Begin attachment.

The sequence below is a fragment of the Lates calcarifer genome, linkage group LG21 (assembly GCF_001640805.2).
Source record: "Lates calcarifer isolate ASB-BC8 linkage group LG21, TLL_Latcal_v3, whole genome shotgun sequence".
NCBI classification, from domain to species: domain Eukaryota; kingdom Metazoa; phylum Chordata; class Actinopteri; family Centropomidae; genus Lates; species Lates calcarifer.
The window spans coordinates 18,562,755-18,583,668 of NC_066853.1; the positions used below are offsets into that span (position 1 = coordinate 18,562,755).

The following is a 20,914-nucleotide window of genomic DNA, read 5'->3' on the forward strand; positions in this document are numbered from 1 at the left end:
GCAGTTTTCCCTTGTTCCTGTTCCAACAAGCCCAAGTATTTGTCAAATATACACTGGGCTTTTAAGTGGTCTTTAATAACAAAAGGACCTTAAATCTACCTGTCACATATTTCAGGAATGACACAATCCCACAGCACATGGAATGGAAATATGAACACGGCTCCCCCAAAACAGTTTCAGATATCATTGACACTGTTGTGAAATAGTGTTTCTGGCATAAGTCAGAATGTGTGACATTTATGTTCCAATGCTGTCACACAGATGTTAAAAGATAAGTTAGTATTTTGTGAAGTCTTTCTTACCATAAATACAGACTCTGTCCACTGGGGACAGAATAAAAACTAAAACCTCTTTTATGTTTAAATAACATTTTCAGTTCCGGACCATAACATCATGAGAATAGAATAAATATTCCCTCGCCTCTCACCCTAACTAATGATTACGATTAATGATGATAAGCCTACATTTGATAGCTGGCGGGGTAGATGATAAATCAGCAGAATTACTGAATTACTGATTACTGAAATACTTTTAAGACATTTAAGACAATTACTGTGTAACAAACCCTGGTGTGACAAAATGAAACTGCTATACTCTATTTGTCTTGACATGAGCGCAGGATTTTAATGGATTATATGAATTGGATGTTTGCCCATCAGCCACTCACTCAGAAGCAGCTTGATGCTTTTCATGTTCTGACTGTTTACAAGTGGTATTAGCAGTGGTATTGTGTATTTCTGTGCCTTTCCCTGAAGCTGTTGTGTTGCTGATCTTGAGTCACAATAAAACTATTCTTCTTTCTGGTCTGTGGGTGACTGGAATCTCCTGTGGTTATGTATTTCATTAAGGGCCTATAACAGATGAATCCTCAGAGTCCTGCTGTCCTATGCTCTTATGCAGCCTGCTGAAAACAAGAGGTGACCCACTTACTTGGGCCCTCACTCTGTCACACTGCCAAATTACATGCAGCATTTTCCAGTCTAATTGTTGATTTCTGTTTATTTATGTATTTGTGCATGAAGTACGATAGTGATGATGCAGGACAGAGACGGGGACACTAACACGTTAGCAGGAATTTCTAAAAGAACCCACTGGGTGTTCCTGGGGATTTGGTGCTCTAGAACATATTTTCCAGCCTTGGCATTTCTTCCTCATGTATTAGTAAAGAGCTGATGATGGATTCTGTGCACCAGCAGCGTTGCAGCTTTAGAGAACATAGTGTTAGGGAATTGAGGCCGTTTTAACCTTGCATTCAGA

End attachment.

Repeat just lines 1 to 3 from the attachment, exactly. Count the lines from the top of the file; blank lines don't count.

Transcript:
The sequence below is a fragment of the Lates calcarifer genome, linkage group LG21 (assembly GCF_001640805.2).
Source record: "Lates calcarifer isolate ASB-BC8 linkage group LG21, TLL_Latcal_v3, whole genome shotgun sequence".
NCBI classification, from domain to species: domain Eukaryota; kingdom Metazoa; phylum Chordata; class Actinopteri; family Centropomidae; genus Lates; species Lates calcarifer.